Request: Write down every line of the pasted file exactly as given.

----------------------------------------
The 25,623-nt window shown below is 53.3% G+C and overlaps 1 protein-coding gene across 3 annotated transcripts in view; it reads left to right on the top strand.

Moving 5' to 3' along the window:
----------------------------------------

The 25,623-nt window shown below is 53.3% G+C and overlaps 1 protein-coding gene across 3 annotated transcripts in view; it reads left to right on the top strand.

Moving 5' to 3' along the window: